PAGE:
The Case of the Absurd Chess Set

Some old coots whip out a ridiculous chess set, for example tiny, with misshapen figures, and often in strange colors like red instead of black.  The sets are so tiny that the pawns and bishops are interchangeable.  I have seen this “gambit” essayed on numerous occasions. I say a pox on these sets in tournament play!

The Case of the Board Shaker

Many players are just bundles of nerves and can’t help vibrating and shaking all the pieces and the table (mostly on their time, when they are most immersed in thinking).  This would include GM Walter Browne.  The action:  Huebner often went nuts on these guys, but I for one didn’t mind that much.  Igor Ivanov, a very mellow soul, would just lean back and tip his chair backwards.  The result:  kibitzers were always entertained when Walter cycled through postures and expressions in Zeitnot. I believe ex-WC Tigran Petrosian was also a table shaker, and an occasional leg-kicker, in his day.  Complaints were not heard – Tigran strategically switched off his hearing-aid! (I believe this anecdote came from his arch-nemesis Viktor Korchnoi).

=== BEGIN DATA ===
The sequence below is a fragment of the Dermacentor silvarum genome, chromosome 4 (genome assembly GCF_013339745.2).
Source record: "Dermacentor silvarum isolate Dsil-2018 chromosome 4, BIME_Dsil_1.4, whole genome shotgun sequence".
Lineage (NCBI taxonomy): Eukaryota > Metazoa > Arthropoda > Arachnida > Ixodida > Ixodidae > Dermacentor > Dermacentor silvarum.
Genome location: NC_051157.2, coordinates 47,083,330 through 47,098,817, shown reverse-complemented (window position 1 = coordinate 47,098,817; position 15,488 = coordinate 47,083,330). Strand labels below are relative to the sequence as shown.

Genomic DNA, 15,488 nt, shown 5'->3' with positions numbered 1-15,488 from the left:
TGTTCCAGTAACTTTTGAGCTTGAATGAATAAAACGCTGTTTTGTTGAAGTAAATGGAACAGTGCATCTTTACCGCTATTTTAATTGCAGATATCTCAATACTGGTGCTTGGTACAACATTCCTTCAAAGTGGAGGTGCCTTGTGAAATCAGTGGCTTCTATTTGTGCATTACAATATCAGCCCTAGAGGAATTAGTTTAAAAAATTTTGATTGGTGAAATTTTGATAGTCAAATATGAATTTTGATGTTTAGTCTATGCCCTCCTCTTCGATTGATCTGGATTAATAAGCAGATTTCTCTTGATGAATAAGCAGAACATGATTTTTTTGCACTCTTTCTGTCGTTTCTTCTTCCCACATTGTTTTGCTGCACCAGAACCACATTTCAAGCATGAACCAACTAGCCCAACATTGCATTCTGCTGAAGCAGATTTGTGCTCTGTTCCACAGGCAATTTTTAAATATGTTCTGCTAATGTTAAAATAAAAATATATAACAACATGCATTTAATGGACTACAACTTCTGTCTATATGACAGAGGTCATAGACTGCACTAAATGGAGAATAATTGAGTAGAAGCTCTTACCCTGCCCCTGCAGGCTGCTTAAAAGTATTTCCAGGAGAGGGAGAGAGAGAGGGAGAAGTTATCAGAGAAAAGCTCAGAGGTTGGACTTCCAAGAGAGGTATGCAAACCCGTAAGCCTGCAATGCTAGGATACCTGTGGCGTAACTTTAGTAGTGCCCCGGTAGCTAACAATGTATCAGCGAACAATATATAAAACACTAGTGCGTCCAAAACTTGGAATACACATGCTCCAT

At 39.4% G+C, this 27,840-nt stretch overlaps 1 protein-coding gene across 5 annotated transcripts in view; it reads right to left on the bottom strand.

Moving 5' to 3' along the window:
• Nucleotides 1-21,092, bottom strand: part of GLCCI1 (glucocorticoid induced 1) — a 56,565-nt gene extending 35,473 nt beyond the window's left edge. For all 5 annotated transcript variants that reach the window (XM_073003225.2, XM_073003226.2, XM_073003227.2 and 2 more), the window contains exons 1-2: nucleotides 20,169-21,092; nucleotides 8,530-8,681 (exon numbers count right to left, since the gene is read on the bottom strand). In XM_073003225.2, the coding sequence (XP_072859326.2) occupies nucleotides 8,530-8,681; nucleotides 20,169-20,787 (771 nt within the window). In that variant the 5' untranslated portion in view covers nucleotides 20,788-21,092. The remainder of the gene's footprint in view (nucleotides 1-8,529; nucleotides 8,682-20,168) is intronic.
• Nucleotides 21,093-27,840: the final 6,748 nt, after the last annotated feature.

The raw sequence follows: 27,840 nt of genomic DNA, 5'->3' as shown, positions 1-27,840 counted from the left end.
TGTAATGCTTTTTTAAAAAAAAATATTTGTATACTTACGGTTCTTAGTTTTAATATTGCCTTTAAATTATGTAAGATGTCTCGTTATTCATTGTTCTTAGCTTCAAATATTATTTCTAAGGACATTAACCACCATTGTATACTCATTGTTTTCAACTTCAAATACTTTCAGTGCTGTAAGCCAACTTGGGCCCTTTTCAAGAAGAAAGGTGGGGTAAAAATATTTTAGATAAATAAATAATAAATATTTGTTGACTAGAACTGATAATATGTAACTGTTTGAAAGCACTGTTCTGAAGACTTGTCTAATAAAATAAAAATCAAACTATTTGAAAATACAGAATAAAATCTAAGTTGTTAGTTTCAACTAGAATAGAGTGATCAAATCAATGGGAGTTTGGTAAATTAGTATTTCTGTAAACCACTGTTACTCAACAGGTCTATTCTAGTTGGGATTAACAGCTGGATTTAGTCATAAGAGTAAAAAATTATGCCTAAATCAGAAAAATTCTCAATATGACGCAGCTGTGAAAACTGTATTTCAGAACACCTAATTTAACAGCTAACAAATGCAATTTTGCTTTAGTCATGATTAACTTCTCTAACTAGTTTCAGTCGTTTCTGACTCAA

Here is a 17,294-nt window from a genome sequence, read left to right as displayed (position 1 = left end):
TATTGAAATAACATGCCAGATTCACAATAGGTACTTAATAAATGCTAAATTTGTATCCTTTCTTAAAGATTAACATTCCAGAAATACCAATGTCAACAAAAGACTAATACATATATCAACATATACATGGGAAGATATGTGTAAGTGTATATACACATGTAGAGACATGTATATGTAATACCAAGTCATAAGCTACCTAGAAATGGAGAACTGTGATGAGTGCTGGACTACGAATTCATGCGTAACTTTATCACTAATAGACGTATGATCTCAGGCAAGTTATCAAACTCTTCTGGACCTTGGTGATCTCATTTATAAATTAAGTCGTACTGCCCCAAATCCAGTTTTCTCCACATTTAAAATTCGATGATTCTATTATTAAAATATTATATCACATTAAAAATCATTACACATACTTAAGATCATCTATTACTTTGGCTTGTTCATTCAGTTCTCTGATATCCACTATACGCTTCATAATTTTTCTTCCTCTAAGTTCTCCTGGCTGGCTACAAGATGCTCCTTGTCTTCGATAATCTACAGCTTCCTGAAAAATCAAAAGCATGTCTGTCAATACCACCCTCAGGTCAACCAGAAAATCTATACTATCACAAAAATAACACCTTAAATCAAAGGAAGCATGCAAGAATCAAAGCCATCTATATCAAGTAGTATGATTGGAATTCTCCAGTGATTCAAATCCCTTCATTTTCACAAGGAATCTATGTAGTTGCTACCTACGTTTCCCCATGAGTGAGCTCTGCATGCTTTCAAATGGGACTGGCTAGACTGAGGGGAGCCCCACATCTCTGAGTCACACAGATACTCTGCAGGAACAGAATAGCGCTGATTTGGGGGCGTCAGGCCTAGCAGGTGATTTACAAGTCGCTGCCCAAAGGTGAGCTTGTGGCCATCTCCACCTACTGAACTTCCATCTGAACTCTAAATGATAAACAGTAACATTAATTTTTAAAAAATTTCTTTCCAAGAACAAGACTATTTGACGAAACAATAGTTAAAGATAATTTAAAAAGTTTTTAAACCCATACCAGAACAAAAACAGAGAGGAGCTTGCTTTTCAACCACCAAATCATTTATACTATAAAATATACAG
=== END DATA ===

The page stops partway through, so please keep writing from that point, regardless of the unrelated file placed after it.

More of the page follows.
The Case of the (at-the-Board) Eater

Robert Feldstein ate fairly disgusting hamburgers and slurped shakes at the board versus me and other players.  Much of the food remained stuck to his beard or wound up on the board and adjacent area.  My action:  I jogged between his game at the Bar Point (6th Ave. and 14th St.) and the Marshall CC to play another “simul” OTB game against Walter Shipman at the Marshall CC (10th Street) to minimize my face time with Feldstein.   This jogging stunt was motivated in the large part by the at the board feast. I would encourage the USCF to simply outright ban the disgusting tableau of meals-at-the-board.